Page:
If a jury is going to be expected to decide on whether a person is guilty or innocent in a Florida criminal case, it first has to first be properly instructed on the criminal offense with which the person is charged. A recent decision out of Florida’s Fifth District Court of Appeal in an attempted murder case is a good example of how critical jury instructions are in a criminal case.
Defendant was 17 years old when he was charged with the attempted first-degree murder of a law enforcement officer, resisting an officer with violence, attempted robbery with a firearm, and aggravated assault with a firearm. Prosecutors alleged that Defendant was attempting to commit an armed robbery at an apartment complex when an officer patrolling the area noticed. Defendant, according to the prosecutors, fired his gun at the officer (but missed) when the officer intervened. He was later apprehended at a nearby convenience store.
He argued mistaken identity, claiming that he was not the person who committed the crimes. Defendant said he was visiting friends at the apartment complex when he got into an argument over a basketball game. He said he was surprised when the cops approached him at the convenience store. He was eventually convicted and sentenced to 33 years in prison.
Defendant later appealed the decision, arguing that the trial judge failed to inform the jury about an essential element of the attempted first degree murder of a law enforcement officer offense. Specifically, the judge didn’t tell the jury that it had to find beyond a reasonable doubt that the victim was a law enforcement officer at the time of the offense. Although prosecutors agreed that the judge didn’t make that clear to the jury, they said Defendant waived his right to appeal the mistake because he didn’t object during trial.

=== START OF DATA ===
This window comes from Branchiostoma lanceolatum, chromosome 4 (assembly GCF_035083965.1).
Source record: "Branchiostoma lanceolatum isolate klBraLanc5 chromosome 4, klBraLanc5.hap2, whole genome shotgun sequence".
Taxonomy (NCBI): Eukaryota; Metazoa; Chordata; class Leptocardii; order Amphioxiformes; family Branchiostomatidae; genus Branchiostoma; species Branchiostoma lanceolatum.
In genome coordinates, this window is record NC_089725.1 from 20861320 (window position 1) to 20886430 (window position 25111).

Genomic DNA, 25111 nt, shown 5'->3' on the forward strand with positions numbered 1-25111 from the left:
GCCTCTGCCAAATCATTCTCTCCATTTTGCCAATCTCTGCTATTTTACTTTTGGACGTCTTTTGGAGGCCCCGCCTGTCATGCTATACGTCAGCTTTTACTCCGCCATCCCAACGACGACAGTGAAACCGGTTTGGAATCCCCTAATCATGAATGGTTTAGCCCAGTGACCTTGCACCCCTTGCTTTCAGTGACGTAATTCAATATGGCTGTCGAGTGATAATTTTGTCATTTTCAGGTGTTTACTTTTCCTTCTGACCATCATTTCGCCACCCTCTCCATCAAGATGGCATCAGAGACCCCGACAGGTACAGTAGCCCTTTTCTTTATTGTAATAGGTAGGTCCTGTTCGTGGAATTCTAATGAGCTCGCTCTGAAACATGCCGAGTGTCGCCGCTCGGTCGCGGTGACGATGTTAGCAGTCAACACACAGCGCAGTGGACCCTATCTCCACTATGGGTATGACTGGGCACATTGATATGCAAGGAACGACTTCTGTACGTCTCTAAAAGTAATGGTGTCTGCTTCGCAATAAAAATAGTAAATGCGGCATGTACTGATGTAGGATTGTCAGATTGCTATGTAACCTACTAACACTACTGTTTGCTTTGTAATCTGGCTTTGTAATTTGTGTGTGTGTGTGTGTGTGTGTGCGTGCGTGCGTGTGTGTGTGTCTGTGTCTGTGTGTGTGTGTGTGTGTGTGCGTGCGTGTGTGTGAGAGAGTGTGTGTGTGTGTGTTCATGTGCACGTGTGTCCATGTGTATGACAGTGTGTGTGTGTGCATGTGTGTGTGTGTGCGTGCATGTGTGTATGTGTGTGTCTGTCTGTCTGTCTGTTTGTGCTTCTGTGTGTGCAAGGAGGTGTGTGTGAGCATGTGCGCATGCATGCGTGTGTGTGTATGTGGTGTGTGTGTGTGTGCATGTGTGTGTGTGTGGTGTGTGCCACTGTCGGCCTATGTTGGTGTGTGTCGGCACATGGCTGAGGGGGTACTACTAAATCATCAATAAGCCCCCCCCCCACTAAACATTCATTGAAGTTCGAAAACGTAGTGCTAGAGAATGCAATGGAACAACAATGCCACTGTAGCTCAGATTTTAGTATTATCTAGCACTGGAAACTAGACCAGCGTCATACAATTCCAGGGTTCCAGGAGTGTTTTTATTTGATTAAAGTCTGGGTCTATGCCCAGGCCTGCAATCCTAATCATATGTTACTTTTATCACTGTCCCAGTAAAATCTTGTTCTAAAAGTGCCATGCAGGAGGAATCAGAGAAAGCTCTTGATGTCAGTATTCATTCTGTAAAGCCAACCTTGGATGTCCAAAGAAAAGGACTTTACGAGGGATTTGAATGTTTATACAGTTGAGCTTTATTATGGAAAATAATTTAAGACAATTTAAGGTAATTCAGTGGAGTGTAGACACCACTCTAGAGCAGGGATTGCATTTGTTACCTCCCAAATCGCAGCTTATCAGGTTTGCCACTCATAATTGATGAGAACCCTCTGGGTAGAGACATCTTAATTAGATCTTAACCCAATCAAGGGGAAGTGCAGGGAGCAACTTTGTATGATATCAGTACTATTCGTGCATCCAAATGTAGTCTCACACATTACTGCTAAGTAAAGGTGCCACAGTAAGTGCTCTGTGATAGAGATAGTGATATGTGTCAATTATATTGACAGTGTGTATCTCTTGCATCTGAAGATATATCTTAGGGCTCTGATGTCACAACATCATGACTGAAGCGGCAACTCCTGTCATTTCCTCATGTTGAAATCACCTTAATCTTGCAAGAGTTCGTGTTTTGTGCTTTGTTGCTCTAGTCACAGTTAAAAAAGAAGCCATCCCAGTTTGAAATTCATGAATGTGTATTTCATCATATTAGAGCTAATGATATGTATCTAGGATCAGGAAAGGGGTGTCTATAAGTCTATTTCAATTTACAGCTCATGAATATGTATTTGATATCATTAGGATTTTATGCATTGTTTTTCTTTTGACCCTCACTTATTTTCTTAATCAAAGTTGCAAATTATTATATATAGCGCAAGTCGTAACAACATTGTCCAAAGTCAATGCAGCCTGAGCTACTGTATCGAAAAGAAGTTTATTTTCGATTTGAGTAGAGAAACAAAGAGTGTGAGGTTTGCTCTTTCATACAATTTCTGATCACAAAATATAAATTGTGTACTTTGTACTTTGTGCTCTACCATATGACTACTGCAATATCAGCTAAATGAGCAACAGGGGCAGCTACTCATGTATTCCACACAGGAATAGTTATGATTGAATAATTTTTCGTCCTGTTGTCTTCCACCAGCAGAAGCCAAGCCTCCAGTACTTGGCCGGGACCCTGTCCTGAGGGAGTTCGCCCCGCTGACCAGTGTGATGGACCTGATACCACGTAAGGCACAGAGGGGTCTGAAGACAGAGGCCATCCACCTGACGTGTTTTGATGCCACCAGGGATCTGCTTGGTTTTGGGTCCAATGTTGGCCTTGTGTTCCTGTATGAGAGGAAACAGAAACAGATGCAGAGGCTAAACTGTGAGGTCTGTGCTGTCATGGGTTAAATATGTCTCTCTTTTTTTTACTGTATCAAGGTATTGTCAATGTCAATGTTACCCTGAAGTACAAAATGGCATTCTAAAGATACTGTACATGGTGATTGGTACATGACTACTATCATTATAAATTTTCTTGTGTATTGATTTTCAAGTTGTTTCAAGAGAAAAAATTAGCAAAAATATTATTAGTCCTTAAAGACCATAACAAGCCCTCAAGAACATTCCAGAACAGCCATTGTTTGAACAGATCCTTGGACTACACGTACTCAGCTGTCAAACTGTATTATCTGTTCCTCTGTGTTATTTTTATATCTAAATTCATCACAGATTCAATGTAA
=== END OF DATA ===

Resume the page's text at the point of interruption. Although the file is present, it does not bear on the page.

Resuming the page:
The Fifth District disagreed.
Defendant, “like any defendant, has the right to have a court correctly and intelligently instruct the jury on the essential and material elements of the crime charged and required to be proven,” the court explained. “Jury instructions, however, are subject to the contemporaneous objection rule, and, absent an objection at trial, can be raised on appeal only if fundamental error occurred.”
Here, the court said Defendant challenged every element of the crime when he said the police had the wrong guy.
“The issue of whether [Defendant] knew that the victim of the attempted first-degree murder was a law enforcement officer remained a disputed element of the offense at trial, and the court’s failure to instruct on this essential element of the crime is fundamental error,” the court said.
As a result, the court reversed Defendant’s conviction and remanded the case back to the trial court.
If you or a loved one has been charged with a crime in Florida, it is essential that you seek the advice and counsel of an experienced defense lawyer. Clearwater criminal defense attorney Will Hanlon is a seasoned lawyer who fights aggressively on behalf of clients charged with a wide range of crimes. Call our offices at (727) 897-5413 or contact us online to speak with Mr. Hanlon about your case.
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